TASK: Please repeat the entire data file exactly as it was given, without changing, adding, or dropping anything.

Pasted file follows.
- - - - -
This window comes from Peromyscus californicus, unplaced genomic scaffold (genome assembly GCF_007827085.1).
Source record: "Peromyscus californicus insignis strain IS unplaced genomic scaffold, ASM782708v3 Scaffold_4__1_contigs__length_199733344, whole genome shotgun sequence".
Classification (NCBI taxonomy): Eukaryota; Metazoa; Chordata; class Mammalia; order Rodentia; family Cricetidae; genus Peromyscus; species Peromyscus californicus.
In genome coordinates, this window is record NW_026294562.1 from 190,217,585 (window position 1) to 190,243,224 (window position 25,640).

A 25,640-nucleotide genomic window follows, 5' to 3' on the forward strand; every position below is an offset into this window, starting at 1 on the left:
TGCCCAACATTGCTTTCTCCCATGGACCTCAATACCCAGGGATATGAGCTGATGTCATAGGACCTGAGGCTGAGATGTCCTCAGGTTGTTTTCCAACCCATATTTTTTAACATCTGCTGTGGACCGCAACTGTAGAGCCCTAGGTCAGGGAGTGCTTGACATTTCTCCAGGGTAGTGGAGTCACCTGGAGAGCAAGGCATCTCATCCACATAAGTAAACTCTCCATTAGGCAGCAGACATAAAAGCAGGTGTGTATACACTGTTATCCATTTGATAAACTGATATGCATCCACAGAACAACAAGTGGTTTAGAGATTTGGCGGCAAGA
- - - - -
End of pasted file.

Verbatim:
This window comes from Peromyscus californicus, unplaced genomic scaffold (genome assembly GCF_007827085.1).
Source record: "Peromyscus californicus insignis strain IS unplaced genomic scaffold, ASM782708v3 Scaffold_4__1_contigs__length_199733344, whole genome shotgun sequence".
Classification (NCBI taxonomy): Eukaryota; Metazoa; Chordata; class Mammalia; order Rodentia; family Cricetidae; genus Peromyscus; species Peromyscus californicus.
In genome coordinates, this window is record NW_026294562.1 from 190,217,585 (window position 1) to 190,243,224 (window position 25,640).

A 25,640-nucleotide genomic window follows, 5' to 3' on the forward strand; every position below is an offset into this window, starting at 1 on the left:
TGCCCAACATTGCTTTCTCCCATGGACCTCAATACCCAGGGATATGAGCTGATGTCATAGGACCTGAGGCTGAGATGTCCTCAGGTTGTTTTCCAACCCATATTTTTTAACATCTGCTGTGGACCGCAACTGTAGAGCCCTAGGTCAGGGAGTGCTTGACATTTCTCCAGGGTAGTGGAGTCACCTGGAGAGCAAGGCATCTCATCCACATAAGTAAACTCTCCATTAGGCAGCAGACATAAAAGCAGGTGTGTATACACTGTTATCCATTTGATAAACTGATATGCATCCACAGAACAACAAGTGGTTTAGAGATTTGGCGGCAAGA